Volunteer Day: Horace Mann Middle School [9/19/16] By Calvin Ha, General Member
Once every year, thousands of new and returning UCLA students volunteer their services for a day and venture out to locations throughout the Los Angeles area to enrich and contribute to local communities. For this particular Volunteer Day, I was assigned to Horace Mann Middle School as a task captain serving through Circle K.
When I signed up to be a task captain, I expected it to be like any other Volunteer Day from the past two years. However, instead of doing intensive manual labor like previous years (painting murals on walls, refurbishing classrooms, or pulling ten foot “weeds” out of the ground by the side of a freeway), I was doing something far more difficult, but also much more fun – I was working with middle school children.
For an hour, Brian Kan (my partner) and I helped ten UCLA students lead activities for a classroom filled with twenty-five kids. Half of the class was really rowdy and loved attention, so they kept moving around and shouting jokes at each other while the other half tended to stay shy and remained relatively quiet. As the games started up though, everyone began to chime in and connect with each other.
From playing charades and seeing the kids gleefully cheer as their team correctly guessed the words to singing and rap battling during the riff off (refer to Pitch Perfect), all the kids were having a great time. What really struck me, however, was the game “Hammer or Nail.” Hammer or Nail is a game where the kids are given two choices and they’re asked to describe what choice they most identify with. When given the choice between “question or answer,” some kids who hadn’t seemed interested in talking at all suddenly spoke up for this activity. One child said they identified with “question” since they always wanted to know and learn more. Another child identified with “answer” because they wanted to fix the problems that their family was going through. As new choices came and went throughout the game, it dawned on me that these children were all dealing with something.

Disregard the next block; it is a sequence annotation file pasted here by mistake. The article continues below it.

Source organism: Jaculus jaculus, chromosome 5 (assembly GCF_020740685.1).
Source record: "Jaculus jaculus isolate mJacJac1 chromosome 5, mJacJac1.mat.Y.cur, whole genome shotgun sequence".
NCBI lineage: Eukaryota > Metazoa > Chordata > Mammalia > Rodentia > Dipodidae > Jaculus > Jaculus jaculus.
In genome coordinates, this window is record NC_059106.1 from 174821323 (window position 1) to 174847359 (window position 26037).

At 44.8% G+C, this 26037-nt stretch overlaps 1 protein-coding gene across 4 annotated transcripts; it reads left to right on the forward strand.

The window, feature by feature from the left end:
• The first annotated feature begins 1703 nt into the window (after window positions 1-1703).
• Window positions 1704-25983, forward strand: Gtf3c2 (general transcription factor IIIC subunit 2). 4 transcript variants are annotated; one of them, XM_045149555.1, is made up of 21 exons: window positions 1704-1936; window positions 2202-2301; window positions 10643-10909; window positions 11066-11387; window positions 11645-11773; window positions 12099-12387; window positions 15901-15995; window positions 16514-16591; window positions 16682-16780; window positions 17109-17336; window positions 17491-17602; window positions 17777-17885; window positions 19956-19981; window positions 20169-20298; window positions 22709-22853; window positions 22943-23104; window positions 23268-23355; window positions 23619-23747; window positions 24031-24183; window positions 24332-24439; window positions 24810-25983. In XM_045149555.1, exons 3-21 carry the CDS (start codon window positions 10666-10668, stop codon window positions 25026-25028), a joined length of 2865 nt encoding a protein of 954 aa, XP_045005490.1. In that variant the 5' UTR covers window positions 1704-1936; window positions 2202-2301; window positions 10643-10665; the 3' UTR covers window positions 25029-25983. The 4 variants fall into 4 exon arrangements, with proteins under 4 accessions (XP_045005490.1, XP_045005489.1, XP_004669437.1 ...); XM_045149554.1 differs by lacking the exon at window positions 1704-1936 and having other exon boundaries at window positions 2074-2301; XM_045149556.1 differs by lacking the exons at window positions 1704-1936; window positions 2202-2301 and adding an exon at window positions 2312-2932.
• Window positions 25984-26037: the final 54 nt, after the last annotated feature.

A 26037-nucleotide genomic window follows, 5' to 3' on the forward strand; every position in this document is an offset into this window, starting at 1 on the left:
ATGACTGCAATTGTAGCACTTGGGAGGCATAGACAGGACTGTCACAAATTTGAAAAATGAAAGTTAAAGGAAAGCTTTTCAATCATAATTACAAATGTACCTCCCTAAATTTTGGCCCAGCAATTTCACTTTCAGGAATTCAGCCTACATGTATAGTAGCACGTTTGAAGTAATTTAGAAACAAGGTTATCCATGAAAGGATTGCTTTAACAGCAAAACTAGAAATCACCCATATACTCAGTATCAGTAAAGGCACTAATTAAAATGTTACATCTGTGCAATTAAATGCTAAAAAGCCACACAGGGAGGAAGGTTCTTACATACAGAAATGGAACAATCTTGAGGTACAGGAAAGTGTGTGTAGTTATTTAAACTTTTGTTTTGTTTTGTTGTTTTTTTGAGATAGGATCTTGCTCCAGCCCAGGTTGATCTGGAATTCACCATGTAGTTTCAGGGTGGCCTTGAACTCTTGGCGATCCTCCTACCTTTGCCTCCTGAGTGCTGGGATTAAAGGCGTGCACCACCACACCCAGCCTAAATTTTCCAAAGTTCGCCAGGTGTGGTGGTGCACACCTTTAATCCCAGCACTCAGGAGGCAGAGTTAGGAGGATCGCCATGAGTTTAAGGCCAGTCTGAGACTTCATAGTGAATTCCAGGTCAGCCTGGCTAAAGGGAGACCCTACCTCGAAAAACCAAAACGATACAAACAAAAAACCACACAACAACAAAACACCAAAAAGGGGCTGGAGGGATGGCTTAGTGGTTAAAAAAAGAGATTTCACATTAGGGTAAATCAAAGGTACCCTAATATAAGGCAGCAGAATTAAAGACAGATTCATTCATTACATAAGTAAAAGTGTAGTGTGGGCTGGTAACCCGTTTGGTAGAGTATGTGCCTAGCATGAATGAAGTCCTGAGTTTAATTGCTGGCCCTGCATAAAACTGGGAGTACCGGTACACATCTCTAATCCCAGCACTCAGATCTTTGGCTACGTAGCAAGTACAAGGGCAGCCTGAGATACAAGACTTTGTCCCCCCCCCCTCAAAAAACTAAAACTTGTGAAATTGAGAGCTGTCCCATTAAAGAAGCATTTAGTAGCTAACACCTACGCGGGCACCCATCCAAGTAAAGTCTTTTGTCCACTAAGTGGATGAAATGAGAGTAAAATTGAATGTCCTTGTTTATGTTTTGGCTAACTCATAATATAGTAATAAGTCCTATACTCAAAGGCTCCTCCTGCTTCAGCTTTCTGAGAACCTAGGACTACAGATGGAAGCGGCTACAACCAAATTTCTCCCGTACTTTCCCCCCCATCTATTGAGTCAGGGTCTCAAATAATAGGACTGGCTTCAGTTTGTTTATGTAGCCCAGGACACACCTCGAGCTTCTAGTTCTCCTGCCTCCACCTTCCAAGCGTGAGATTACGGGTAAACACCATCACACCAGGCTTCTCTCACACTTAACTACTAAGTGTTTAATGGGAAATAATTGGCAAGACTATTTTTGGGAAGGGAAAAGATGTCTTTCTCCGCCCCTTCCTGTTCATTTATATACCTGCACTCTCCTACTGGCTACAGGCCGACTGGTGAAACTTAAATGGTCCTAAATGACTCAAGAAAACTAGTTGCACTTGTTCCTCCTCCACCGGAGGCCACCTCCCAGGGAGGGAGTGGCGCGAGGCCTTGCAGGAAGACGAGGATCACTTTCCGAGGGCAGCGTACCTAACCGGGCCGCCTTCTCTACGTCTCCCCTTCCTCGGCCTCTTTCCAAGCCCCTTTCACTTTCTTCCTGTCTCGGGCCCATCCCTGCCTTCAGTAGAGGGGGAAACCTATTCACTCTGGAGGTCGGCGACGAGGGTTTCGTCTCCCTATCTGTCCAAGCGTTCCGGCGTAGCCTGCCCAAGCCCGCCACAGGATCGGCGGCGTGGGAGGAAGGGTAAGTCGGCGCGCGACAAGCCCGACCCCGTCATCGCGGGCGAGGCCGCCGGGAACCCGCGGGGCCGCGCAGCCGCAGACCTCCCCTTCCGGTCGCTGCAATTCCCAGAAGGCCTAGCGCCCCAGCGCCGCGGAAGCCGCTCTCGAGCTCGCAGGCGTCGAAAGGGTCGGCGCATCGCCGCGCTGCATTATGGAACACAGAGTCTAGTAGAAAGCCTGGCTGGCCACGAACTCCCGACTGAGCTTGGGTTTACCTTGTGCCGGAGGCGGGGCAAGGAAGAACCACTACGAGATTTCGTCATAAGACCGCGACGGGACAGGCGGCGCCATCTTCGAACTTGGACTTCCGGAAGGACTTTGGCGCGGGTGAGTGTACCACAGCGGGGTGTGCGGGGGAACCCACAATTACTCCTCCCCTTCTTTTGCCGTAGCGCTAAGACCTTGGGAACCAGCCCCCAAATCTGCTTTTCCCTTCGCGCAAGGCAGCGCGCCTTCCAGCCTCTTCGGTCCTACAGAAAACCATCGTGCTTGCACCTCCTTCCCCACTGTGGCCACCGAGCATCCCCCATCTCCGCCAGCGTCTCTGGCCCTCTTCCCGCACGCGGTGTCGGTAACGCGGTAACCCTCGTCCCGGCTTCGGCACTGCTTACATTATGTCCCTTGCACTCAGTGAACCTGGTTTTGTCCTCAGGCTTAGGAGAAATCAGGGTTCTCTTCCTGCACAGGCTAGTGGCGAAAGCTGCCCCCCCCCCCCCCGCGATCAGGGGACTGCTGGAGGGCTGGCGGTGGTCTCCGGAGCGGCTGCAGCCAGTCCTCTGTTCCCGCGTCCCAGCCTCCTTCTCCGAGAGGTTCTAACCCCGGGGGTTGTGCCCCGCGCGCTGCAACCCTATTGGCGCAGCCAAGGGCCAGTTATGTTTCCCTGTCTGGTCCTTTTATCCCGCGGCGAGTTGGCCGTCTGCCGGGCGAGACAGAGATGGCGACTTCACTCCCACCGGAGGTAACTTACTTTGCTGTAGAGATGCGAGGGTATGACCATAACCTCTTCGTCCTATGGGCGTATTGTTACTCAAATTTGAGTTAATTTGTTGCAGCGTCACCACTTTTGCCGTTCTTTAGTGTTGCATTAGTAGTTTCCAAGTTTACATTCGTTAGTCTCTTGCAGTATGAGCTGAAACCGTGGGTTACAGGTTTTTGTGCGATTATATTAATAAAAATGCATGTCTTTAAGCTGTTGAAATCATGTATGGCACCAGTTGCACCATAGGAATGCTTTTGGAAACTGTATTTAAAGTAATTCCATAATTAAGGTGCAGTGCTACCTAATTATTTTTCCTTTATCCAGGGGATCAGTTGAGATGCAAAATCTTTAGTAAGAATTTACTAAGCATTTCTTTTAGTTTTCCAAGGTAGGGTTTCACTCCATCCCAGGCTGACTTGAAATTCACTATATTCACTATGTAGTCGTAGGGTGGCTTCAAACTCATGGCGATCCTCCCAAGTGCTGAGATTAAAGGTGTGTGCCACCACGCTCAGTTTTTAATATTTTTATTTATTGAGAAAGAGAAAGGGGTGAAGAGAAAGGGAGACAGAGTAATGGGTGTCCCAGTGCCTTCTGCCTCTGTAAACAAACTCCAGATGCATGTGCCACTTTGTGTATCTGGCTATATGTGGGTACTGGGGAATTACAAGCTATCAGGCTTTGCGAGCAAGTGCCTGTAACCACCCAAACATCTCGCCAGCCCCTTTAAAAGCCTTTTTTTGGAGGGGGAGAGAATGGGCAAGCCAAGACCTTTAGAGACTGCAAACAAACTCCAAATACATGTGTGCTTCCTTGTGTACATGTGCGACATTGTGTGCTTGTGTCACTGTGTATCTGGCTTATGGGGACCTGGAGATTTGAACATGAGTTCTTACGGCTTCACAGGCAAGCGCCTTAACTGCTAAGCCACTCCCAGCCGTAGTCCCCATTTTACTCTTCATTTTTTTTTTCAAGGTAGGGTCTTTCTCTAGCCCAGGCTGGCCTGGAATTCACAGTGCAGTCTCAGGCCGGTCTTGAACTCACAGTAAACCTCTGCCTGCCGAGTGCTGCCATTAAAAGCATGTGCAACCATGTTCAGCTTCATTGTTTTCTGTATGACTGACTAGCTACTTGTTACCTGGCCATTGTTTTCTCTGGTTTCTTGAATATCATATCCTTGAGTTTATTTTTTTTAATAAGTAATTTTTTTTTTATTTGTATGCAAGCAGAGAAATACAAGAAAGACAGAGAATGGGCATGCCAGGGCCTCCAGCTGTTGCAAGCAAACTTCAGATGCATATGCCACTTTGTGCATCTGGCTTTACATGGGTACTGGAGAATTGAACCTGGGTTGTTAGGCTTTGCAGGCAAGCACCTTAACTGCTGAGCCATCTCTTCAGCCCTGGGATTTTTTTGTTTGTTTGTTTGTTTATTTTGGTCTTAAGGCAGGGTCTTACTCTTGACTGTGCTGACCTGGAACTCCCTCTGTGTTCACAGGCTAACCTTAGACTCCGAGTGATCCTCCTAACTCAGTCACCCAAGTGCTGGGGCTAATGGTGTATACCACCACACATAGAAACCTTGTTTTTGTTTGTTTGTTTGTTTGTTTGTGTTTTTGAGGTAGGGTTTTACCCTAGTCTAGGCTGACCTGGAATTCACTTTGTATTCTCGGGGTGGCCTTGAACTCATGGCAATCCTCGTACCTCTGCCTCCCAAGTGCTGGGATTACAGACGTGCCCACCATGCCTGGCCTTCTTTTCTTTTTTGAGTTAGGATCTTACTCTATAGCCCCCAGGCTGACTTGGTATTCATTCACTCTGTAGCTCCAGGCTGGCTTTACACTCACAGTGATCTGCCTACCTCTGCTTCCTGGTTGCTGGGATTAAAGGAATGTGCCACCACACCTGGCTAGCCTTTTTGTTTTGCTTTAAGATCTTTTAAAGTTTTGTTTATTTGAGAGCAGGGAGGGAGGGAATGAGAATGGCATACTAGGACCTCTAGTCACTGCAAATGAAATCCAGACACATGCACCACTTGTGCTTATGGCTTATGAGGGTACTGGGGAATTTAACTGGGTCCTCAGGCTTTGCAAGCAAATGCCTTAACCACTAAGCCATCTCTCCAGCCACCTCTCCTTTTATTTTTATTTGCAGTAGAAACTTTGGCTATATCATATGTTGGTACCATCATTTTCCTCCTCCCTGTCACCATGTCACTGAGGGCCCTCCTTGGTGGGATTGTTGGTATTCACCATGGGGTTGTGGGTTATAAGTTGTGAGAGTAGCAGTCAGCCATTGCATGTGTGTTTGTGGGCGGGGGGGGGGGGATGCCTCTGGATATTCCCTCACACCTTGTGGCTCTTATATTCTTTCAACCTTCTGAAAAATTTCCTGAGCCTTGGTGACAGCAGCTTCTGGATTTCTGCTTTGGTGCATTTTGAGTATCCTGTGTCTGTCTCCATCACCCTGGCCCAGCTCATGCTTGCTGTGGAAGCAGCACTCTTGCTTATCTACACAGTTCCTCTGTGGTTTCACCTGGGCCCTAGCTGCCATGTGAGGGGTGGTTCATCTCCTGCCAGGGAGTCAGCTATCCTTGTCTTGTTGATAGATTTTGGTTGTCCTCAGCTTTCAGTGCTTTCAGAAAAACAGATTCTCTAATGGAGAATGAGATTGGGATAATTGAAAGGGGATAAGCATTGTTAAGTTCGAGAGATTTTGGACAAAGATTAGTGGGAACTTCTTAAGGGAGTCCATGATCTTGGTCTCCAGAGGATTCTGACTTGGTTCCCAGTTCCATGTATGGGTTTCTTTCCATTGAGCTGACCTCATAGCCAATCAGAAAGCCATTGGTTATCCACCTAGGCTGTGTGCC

After all the activities were concluded, my team circled up for a final wrap up and everyone revealed that they’d never had such an interesting experience before. Some of the volunteers were clearly touched by the past hour with the children and were sad when the hour came to an end. Personally, I know I won’t forget how amazing and humbling it was to work with these kids. I volunteered as a task captain hoping to give back to teach these kids something new, but never had I thought they’d teach me a thing or two as well.